• Also, seems to hold its authorized third-party partners to lower standards than itself.
  • The policy lists hacking as a case in which Reliance Jio exempts itself from responsibility in case of a breach of security. Now, the DoT’s user license agreement also specifies that “The LICENSEE shall be completely and totally responsible for the security of their networks”.
  • Lastly, the ambiguity over whether the DND SMS stops the collection and sharing of data persists here as well.


  • Seems to view the usage of services as equivalent to the provision of consent for the processing of data. May contravene PDPB as consent may not be free or capable of being withdrawn.
  • Does not mention whether the withdrawal for processing certain data is viewed as grounds for termination of services by Vi.
  • Indicates that Vi may collect data about, “preferences for particular products, services or lifestyle activities”.
  • Inclusion of user in any telephone or similar directory following an opt-out model.
  • Sharing of anonymized information with authorized third parties also follows an opt-out model.
  • Yet again, data retention timelines and data anonymization standards are missing.
  • Also does not specify any consent sharing any mechanism for sharing data with authorized third parties.
  • The ambiguity of the implications of the DND SMS remains here as well.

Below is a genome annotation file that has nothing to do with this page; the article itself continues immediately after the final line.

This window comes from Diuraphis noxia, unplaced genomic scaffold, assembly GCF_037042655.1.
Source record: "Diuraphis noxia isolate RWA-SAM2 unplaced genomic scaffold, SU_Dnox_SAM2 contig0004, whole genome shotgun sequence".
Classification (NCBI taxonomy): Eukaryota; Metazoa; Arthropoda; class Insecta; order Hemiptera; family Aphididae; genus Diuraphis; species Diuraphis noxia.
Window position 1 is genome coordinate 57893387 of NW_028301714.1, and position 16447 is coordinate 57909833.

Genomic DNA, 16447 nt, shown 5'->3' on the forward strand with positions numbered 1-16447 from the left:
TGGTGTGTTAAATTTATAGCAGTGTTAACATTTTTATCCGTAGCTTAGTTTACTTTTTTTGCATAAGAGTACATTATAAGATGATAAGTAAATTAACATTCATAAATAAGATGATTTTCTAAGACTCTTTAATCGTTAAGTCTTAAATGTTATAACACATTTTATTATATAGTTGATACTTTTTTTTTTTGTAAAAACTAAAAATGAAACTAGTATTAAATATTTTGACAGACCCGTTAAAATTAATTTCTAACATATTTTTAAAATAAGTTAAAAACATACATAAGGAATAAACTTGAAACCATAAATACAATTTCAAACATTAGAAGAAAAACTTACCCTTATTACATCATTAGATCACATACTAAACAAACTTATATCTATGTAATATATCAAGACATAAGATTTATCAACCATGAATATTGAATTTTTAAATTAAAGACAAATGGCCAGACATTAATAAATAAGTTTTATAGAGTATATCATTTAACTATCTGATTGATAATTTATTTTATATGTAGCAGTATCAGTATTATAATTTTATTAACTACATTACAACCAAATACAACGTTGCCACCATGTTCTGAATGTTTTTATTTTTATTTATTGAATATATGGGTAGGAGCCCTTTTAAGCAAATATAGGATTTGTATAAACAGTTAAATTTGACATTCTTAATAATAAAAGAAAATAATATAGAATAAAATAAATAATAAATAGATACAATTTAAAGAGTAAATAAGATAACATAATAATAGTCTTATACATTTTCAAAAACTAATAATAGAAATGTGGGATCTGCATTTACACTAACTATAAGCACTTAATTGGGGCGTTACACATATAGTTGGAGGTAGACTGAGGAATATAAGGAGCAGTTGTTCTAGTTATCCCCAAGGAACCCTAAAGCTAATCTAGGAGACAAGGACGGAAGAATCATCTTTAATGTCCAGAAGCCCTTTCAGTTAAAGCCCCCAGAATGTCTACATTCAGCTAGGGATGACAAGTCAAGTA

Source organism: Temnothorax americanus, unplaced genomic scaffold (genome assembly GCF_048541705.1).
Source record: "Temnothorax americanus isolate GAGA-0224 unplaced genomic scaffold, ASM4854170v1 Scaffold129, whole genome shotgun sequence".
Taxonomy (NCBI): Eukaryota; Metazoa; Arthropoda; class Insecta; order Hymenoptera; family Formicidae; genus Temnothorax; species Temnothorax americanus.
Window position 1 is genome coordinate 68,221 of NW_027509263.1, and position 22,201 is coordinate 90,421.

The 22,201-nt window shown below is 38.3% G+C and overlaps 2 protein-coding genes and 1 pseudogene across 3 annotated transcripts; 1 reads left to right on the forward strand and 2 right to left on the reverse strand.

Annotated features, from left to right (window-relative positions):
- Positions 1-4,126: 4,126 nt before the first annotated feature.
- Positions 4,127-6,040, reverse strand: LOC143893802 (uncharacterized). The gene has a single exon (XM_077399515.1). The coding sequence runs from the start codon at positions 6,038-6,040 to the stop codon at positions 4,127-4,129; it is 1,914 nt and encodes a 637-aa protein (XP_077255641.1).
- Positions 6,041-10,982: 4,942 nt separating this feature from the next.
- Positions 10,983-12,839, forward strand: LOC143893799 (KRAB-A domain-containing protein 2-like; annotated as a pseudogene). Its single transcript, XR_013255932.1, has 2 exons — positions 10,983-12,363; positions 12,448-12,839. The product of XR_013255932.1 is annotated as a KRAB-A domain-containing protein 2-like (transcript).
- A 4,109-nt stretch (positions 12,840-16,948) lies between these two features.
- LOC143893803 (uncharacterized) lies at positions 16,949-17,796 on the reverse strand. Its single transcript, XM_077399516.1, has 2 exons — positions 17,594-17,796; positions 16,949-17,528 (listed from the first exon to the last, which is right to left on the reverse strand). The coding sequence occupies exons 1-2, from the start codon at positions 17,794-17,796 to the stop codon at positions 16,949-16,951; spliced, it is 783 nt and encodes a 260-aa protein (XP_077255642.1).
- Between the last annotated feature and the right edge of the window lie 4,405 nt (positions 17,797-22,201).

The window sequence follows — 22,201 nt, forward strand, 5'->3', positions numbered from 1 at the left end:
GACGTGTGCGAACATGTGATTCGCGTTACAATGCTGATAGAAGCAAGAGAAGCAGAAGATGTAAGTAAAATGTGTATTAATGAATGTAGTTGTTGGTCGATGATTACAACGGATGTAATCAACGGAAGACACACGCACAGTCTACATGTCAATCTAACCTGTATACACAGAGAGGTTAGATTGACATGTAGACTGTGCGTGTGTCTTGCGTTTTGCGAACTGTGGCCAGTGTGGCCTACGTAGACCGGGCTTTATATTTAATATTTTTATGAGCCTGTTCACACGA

• Vi’s policy too seems to imply that it may allow the security standards of the third parties to be lax.


Image source: Internet Freedom Foundation


Data Privacy In India

Indian Privacy Code, 2018 builds off on an incremental process. It takes its foundation and inspiration from the Privacy (Protection) Bill, 2013 which was drafted over a series of roundtables and inputs conducted by the Centre for Internet and Society, Bangalore. To update and to make its scope comprehensive it has been drafted by distilling 7 privacy principles from various constitutional and expert texts.

7 Principles

Individual rights are at the center of privacy and data protection.

A data protection law must be based on privacy principles.

A data protection law must be based on privacy principles.

A strong privacy commission must be created to enforce the privacy principles.

The government should respect user privacy.

A complete privacy code comes with surveillance reform.

The right to information needs to be strengthened and protected.

International protections and harmonization to protect the open internet must be incorporated.


Get the full research study here:  Data Privacy – Govind Kumar Batch 6



This report has been produced by students of Global Risk Management Institute for their own research, classroom discussions and general information purposes only. While care has been taken in gathering the data and preparing the report, the student’s or GRMI does not make any representations or warranties as to its accuracy or completeness and expressly excludes to the maximum extent permitted by law all those that might otherwise be implied. References to the information collected have been given where necessary.

GRMI or its students accepts no responsibility or liability for any loss or damage of any nature occasioned to any person as a result of acting or refraining from acting as a result of, or in reliance on, any statement, fact, figure or expression of opinion or belief contained in this report. This report does not constitute advice of any kind.